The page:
Is there a shortage of people reading “serious” magazines across the Atlantic?

Fifteen U.K.-based magazine publishers think so. They’ve formed the Cultural Publications Group, a joint marketing venture tasked with showing “the breadth of titles that are available at the more serious end of the market.”

The idea behind the initiative, so the group says, is to expose their magazines to a wider audience. Magazines participating in the collaboration include BBC Music, The Spectator, New Scientist, and The Week, among others.

Over the next several weeks, more than 1.3 million leaflets will be distributed (800,000 inside the group’s magazines, the rest in other magazines and newspapers) directing readers to a Web site where they can browse the group’s magazines and order subscriptions.

And, depending on how many issues are ordered, some subscription prices have been discounted more than 70 percent. One offer, for three issues of Lonely Planet magazine, for example, costs roughly $1.60. Another offer, for six issues of The Week, is free. That’s right. Completely free.

Haven’t we seen enough evidence that discounting subscriptions, especially during a time when advertising dollars are evaporating, doesn’t work? Sure, publishers get a few extra subscribers for a short time but what does it matter if they can’t turn those numbers into ad dollars? Selling a sub for pennies on the dollar (or a pence on the pound) doesn’t do much for a publisher’s bottom line.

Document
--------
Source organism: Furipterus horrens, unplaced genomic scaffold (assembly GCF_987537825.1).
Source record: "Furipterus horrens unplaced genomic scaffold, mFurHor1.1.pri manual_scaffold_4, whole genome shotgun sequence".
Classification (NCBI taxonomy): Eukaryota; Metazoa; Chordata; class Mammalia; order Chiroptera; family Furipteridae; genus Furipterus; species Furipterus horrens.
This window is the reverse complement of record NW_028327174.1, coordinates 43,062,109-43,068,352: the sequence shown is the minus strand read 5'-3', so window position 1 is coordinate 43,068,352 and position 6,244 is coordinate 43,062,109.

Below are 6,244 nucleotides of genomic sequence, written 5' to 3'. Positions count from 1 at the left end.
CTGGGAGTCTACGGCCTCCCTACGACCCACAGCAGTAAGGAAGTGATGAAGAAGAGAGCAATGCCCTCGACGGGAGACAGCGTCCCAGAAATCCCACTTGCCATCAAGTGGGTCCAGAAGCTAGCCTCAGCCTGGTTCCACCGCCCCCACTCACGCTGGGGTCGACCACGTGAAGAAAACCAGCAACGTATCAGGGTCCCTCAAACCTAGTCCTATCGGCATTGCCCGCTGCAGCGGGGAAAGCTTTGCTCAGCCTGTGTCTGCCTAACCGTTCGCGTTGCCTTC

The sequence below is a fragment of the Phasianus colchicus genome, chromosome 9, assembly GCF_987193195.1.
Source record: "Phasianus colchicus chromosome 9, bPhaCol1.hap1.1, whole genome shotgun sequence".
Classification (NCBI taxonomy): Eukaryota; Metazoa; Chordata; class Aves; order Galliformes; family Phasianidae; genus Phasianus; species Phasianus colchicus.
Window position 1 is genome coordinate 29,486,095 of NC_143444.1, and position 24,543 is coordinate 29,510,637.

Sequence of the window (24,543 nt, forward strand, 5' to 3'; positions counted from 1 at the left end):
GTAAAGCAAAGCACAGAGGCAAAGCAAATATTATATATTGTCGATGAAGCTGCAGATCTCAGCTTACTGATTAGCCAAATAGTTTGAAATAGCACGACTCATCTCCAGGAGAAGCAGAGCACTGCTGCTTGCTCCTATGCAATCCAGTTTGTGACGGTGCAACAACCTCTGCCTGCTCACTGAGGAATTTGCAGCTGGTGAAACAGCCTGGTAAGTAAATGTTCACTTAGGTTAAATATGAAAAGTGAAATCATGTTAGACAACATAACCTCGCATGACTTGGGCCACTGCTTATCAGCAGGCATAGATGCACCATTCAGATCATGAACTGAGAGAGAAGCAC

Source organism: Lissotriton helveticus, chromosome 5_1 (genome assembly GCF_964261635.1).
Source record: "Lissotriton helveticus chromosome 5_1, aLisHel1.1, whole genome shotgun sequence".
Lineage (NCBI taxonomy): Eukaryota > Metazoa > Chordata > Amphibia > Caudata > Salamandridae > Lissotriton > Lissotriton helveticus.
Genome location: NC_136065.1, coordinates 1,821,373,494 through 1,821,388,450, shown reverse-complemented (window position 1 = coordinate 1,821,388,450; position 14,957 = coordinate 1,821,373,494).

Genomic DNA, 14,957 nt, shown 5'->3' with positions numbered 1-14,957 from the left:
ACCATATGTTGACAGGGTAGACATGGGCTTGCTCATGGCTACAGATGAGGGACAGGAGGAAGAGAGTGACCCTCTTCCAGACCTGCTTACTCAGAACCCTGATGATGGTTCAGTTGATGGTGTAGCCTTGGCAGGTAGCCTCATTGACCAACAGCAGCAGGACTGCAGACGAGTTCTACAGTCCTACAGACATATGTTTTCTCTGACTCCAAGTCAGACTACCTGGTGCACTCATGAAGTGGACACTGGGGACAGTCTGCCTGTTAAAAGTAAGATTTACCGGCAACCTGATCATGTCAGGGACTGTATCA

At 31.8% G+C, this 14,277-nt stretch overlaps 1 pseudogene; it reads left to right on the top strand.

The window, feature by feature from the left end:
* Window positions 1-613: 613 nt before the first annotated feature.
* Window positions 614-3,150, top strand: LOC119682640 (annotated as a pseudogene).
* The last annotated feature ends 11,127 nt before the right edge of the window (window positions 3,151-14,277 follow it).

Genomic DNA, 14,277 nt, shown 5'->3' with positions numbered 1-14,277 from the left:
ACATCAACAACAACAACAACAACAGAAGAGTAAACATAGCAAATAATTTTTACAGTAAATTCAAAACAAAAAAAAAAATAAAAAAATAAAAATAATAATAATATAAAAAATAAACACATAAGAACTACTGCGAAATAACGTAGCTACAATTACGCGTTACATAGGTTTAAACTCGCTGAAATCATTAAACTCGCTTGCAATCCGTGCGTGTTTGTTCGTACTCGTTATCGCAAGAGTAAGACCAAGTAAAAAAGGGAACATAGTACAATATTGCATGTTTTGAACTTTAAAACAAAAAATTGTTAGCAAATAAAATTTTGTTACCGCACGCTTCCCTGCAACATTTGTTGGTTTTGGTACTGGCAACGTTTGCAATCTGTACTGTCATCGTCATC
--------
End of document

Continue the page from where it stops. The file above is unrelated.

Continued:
To be fair, though, not all of the Cultural Publications Group’s subs are at bargain basement prices. For instance, while a three-issue order of BBC Music costs less than $5, a 39-issue order will cost more than $180.

And, the folks at Cultural Publications Group seem hopeful the effort will result in considerable ROI in terms of data sharing. “The value to the publishers is that it (should) help them gain more subscribers at a very low cost per order,” group co-organizer Don Brown wrote in an email to me this week. Brown—who serves as business development director for ThreePM, the company that built the group’s Web site and manages the subscription operation—was involved in an earlier iteration of the Cultural Publications Group from 2002 to 2005.

“All the magazines taking part are very savvy sub marketers and derive most of their revenue from their subscription income,” Brown continued. “The promotion allows them to cross sell to the other group members and to have visibility in media that they may not ordinarily be able to afford … The related benefit is that because all response data will be shared among the group, titles will be able to target the third party media that has been most successful for them.”

Interesting. So, might we expect to see a similar group pop up on this side of the pond, made up of magazines like the Economist and the Atlantic? I doubt it.